You will need a PA for most of the gigs you play. I’d say 99.99% will require a PA of some sort to carry your sound to the crowd.
Sometimes you’ll get lucky and the venue you’re playing will provide the PA or maybe another band you are sharing the bill with will have PA. But, there will be times when you need to make arrangements for a PA yourself.
Let’s talk about the good and bad of both renting or buying a PA.
How Much PA Do You Need?
First, you need to determine how much PA it will take to fill the area you’re playing with sound. If it’s a small area like a patio or coffee house, you won’t need much. Probably just a couple mains and maybe a sub.
If you’re playing a bigger venue, say 200-500 people you’re going to need more, like a couple mains per side and a couple subs per side. And, of course, the bigger you go, the more PA you’re going to need and the more it’s going to cost.
Of course there are many variables that go into how much PA you’ll actually need, including speaker size, power handling, number of band members, band instrument make-up (what instruments are being played) and so on.
I wrote another article outlining everything you’ll need for a multi-purpose PA here.
Buying and owning a PA will have a greater up-front cost, meaning you’re either going to have to have extra cash or good credit. You can easily spend $2,000 for the smallest setup. You’re going to want to buy quality gear, the best you can afford. Trust me, cheap gear is nice at first, but it doesn’t sound as good and tends to break down more frequently.
Once you buy it, though, it’s yours. After it’s paid off you get to keep your earnings for other things (which usually ends up being more gear, amiright?).
You also control when it’s available. You don’t have to call a sound company and hope they will have gear available for the night you need it. It would suck to book the gig you’ve been dying to get and not be able to get a PA.
There are often tax breaks available when you buy. What? You have to pay taxes on gig money? You bet!!
Some of the downsides include the need to get it to the gig (and back home) and storing it. You’re going to need a vehicle big enough to carry it around. This means a van and/or a trailer. Sometimes you’ll need both.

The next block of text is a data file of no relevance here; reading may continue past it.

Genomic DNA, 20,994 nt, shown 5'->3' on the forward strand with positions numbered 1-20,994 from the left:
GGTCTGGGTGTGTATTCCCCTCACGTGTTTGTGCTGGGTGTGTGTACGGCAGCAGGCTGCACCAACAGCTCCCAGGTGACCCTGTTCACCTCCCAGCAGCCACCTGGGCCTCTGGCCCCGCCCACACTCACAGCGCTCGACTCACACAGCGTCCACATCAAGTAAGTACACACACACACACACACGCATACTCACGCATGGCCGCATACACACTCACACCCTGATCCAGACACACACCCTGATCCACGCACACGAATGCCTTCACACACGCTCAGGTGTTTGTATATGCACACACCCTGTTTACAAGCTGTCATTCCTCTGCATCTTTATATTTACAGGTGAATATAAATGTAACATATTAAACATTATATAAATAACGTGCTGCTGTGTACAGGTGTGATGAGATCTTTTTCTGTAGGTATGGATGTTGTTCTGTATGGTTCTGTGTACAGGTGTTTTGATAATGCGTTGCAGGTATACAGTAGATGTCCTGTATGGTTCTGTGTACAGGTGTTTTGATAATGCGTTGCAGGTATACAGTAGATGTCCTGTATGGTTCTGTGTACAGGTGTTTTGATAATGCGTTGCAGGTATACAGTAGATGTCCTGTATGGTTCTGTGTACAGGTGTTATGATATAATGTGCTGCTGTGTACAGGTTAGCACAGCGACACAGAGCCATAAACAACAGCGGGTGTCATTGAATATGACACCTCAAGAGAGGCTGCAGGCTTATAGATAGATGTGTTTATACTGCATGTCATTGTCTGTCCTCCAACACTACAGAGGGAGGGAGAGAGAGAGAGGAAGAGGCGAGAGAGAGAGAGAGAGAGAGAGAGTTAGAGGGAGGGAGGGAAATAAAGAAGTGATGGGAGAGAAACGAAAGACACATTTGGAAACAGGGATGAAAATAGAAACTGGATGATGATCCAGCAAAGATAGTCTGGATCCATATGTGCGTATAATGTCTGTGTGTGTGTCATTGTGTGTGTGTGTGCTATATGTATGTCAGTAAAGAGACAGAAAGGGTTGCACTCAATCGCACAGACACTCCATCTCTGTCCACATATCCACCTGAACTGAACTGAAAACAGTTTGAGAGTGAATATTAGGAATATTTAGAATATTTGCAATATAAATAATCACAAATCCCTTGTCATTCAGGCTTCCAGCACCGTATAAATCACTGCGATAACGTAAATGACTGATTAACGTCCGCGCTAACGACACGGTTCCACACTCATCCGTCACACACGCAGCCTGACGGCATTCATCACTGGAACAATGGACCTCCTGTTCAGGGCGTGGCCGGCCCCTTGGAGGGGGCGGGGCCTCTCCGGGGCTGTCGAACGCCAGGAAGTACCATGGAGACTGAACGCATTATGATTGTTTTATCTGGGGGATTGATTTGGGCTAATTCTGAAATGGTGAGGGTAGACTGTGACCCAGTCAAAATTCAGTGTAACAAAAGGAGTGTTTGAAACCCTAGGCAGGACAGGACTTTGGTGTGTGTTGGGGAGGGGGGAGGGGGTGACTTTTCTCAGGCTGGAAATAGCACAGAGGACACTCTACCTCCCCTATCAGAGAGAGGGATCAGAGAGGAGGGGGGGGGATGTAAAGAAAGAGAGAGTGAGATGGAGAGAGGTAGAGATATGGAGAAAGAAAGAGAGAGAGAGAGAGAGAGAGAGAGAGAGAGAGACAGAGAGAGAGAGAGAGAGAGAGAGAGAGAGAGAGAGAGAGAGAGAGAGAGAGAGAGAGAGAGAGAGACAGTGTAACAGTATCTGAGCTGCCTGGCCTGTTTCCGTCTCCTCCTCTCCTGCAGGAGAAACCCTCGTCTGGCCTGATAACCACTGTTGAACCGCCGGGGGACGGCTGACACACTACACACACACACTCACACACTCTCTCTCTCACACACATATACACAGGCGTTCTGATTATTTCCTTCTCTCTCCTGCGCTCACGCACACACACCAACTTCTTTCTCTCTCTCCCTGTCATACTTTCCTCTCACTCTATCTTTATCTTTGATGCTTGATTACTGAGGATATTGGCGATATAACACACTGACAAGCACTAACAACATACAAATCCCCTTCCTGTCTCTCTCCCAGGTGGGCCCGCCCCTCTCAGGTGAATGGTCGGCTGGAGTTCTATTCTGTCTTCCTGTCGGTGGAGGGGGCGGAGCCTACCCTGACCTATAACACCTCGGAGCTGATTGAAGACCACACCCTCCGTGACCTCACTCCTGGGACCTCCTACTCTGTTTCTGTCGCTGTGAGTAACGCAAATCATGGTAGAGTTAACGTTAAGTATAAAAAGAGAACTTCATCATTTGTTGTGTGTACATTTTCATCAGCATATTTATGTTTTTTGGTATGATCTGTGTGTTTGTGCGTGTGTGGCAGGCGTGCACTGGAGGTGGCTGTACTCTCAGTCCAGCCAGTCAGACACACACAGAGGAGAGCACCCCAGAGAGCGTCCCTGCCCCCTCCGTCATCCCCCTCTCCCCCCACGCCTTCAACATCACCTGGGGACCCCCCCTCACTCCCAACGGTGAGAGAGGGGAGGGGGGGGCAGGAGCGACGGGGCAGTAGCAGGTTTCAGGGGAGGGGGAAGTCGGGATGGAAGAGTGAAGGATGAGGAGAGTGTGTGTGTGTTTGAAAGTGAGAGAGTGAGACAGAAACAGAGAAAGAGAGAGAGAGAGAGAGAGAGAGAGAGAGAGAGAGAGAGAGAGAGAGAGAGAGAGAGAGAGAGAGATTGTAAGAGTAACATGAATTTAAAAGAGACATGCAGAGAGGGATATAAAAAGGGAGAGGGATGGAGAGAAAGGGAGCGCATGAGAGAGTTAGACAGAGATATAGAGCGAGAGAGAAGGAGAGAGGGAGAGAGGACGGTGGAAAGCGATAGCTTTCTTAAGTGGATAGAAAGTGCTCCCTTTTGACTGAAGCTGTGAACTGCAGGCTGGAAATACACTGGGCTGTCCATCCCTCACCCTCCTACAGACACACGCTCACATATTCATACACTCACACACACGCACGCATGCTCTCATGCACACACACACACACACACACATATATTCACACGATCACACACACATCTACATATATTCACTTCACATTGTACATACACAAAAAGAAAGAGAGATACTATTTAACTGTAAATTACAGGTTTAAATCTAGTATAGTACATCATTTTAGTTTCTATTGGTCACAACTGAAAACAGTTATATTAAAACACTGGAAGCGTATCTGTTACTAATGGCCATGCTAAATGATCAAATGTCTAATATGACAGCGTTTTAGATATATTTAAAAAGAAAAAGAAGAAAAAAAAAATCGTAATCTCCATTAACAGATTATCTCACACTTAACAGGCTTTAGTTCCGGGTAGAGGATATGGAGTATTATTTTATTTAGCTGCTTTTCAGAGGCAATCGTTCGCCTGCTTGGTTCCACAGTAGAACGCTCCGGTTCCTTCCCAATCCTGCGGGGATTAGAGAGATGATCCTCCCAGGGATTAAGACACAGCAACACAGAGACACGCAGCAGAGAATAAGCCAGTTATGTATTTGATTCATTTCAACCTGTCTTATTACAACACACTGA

*A little side tip here – if you use a trailer, be sure to park it in a place that’s secure when it’s loaded with your gear. I’ve seen too many trailers get stolen. Also – park it with the doors against something (building/pole, etc.) so no one can open the doors and grab things out of it.
Besides transportation, you’re also going to be responsible for setting it up and tearing it down at each gig. This is time consuming and very demanding of your attention. If you play an instrument in the band you still have to set up your personal gear, too.
Hopefully your bandmates are cool and will help out, I’m sure they are?
You may have to hire someone to run the thing while you’re playing. I say “may” because it is entirely possible to run sound from stage. This is what I do often. If you don’t have a lot of experience with running sound, then it’s better to hire someone. This will cost you a bit out of the nights pay.
Breakage – yep, things break. If they do you have to pay for the repair or replacement. It’s not so bad when it’s a mic stand or cable. It sucks donkeys when it’s a cab or a mixer.
Renting is not better or worse than buying, it’s really up to how you want to structure things. There have been many occasions where I’ve rented, even though I own gear. Specifically when the gig requires more PA than I have.
Of course, you won’t have the big upfront expense of buying a PA. This is great if you don’t have the available funds. You will have to pay for it, still and this could take a huge chunk out of your night’s pay.
The sound company will be responsible for hauling, setting up and tearing down of the PA. When you’re crunched for time and need to set up your guitar rig, this will be awesome. But, if you can, always offer to help bring gear in and carry it out. This will make the soundman happy, and, the happier the soundman, the better you will sound. Funny how that works.
A soundman will usually come with the PA. In fact, the soundman is usually the owner of the PA. His pay will be rolled into the cost of renting. I guess technically you’re paying for a soundman, but at least there is a PA with him.
You won’t have control of when the PA is available, so as soon as you book a gig where you know you’ll have to rent the PA, call the sound company and lock down the PA.
If something breaks, it’s not your worry. The sound company realizes that it’s the cost of doing business. That is, unless you dump a pitcher of beer in a monitor on purpose – don’t do that.
Unlike buying, where eventually it’s paid off, renting is an on-going expense. You will have to pay for the PA every time you gig (unless the venue has PA). That can be considered good or bad. It’s up to you. But, the one thing that is good is that you can get a tax break here, too. Renting (or leasing) is tax deductible (usually).
The gear quality can be better than you can afford to buy, but sometimes it could be worse. When you’re looking for a sound company, find out what gear they use. Get knowledgeable about what is quality and what is junk.
Just like buying, rent the best you can afford.
There are advantages to buying and renting. If you have the money and time, buying can be a great option. You could even rent it out when you’re not playing. If you’re short on available funds and would prefer someone else do the work, then renting is the way to go.
Do you buy or rent? Let me know in the comments.